Dr. Kevin Yip

Dr Kevin Yip
Orthopaedic Surgeon
MBBS(UK), FRCS(EDIN), FAM(SING), FHKCOS(ORTHO)

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Fracture of the Lower End of the Humerus (Supracondylar Fracture)

Children often sustain fractures of the lower part of the humerus because of falls from gymnasium apparatus, and in riding or cycling falls.

Symptoms and diagnosis

– Intense pain is felt during arm movements.
– There is tenderness on pressure.
– Swelling and bruising are noticeable.
– Contour changes.

Treatment

The injured person should be taken to a doctor as quickly as possible. Fractures of the lower part of the humerus very often require hospital treatment, especially in children or adolescents, as the important nerves and blood vessels situated near the broken ends of the bone can be affected by the resultant bleeding and are vulnerable to damage. Pulse and sensation below the injury should be checked.

The doctor will attempt to realign the fractured bones, and if this is not possible, surgery may be necessary.

Healing

Mobility exercises are started at an early stage if the injury is not too serious. After 8–10 weeks, when full mobility of the arm has been regained, sporting activity can be resumed.

Arthroscopy

Arthroscopy is more and more commonly used for diagnosis and treatment of many elbow injuries. By avoiding a large capsular excision, many of the problems of postoperative scarring and capsular contraction of the elbow can be avoided.

Elbow arthroscopy should be performed slowly and deliberately, by a surgeon who is experienced in sports medicine. Usually a 4 mm, 30° angle arthroscope provides optimal visualization of the elbow;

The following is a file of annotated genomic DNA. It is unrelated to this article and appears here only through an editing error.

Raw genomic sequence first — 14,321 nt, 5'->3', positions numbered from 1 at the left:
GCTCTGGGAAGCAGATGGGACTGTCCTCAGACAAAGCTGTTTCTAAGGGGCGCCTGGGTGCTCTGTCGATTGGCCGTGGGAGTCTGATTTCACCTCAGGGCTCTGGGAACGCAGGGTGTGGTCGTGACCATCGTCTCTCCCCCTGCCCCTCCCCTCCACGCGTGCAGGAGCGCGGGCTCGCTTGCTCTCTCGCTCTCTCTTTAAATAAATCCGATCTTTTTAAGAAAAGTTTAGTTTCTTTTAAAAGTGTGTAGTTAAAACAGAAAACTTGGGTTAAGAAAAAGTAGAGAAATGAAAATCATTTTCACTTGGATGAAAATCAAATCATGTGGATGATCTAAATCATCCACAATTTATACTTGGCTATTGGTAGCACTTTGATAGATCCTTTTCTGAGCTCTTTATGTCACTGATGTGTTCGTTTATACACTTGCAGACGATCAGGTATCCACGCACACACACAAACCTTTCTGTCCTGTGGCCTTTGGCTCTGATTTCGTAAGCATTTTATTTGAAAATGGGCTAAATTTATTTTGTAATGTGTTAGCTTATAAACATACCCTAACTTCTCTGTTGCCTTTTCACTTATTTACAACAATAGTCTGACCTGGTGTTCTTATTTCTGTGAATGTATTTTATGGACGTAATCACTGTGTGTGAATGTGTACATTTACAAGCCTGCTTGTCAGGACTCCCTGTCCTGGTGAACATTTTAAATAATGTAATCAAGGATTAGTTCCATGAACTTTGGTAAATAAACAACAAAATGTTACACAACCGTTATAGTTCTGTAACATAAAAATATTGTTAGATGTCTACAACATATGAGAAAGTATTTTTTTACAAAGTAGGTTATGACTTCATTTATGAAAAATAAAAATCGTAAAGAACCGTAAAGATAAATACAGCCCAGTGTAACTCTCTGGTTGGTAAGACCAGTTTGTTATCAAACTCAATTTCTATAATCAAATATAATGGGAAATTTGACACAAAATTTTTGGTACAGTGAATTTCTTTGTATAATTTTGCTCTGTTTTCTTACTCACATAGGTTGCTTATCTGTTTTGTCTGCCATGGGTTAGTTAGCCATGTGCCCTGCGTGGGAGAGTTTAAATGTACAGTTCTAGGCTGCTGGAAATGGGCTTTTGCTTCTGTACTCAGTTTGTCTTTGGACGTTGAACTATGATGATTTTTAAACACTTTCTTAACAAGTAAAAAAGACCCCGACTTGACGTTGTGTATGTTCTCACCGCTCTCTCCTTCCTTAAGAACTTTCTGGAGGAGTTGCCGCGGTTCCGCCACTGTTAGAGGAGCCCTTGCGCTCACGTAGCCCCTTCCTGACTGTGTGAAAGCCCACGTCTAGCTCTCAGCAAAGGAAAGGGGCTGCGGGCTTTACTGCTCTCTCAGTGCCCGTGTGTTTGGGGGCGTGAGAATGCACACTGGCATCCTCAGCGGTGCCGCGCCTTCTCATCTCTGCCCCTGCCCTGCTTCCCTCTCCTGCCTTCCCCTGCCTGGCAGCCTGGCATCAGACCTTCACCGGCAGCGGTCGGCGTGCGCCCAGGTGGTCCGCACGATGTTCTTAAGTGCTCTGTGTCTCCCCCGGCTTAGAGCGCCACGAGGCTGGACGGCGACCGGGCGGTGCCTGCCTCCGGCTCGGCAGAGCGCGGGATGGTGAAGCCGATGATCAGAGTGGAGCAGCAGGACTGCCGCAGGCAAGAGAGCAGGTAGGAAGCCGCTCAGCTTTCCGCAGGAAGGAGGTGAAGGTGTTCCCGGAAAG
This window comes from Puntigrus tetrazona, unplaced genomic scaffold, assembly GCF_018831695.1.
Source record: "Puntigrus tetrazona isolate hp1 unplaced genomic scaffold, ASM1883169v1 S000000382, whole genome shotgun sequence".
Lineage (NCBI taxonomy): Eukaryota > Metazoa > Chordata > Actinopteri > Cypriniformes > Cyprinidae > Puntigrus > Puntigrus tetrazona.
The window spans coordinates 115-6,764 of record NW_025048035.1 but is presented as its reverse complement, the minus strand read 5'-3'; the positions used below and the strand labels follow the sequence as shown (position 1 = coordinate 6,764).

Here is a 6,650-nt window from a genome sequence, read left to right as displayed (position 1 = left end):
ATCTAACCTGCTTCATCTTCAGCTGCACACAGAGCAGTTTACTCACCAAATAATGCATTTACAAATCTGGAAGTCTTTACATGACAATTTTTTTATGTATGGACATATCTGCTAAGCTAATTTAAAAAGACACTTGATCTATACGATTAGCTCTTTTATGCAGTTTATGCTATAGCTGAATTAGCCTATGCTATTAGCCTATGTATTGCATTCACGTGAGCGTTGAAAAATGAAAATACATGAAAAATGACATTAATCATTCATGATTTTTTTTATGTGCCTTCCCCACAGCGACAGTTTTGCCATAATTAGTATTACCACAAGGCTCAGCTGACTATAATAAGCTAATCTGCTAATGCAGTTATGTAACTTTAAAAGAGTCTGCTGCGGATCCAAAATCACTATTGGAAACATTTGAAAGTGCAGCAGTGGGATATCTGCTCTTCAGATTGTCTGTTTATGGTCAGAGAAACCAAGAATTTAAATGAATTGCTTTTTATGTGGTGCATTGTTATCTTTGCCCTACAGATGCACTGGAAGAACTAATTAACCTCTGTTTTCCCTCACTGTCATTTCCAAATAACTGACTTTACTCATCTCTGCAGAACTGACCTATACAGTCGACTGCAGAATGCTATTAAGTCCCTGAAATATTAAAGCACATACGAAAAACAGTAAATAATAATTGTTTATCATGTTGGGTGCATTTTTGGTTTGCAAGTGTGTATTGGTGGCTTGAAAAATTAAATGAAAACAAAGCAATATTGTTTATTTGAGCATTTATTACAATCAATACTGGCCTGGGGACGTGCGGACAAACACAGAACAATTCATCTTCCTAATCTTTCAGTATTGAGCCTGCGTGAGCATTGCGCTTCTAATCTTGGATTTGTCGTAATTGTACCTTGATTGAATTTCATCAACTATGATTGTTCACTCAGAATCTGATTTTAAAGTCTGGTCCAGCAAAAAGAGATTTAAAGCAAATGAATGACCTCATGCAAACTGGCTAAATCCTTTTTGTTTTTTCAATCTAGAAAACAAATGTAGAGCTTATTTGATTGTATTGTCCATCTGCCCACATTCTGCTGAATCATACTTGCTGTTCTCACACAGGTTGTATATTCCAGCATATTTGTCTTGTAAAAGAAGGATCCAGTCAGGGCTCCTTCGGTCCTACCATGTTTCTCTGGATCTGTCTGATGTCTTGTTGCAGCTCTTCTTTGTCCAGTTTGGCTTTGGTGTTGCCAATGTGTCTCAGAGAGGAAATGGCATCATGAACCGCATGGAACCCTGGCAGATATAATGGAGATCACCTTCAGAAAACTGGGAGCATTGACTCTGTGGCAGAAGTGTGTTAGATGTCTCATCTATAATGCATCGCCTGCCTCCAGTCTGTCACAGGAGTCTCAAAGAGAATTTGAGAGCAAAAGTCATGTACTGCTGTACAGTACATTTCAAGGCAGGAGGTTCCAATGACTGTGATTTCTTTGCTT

sometimes a 1.6mm flexible arthroscope can be used. The anterolateral portal, 2 cm distal and 3 cm anterior to the lateral epicondyle, is commonly used. The lateral and posterior antebrachial cutaneous
nerves must be avoided. The instrument should be directed toward the center of the elbow with the elbow flexed at 90° at all times. The arthroscopic instruments pass within a mean distance of 4 mm of the radial nerve regardless of the flexion or extension of the elbow when the elbow is not extended with fluid. However, when 35–40 ml of fluid is inserted into the elbow capsule, the radial nerve moves an additional 7 mm anteriorly. The maximum distention of the elbow should be maintained at all times, particularly when established in initial arthroscopic portals.

Through a medial portal, 2 cm proximal and 1–2 cm anterior to the medial epicondyle, the radial head and the capitellum can be well visualized. The medial antebrachial cutaneous nerve should be avoided.

The posterolateral portal is sited 3 cm proximal to the olecranon superior and posterior to the lateral epicondyle. The olecranon fossa and tip of the olecranon can be seen as well as the distal humerus. It should be remembered that this portal is established with the elbow at 20–30° of flexion.

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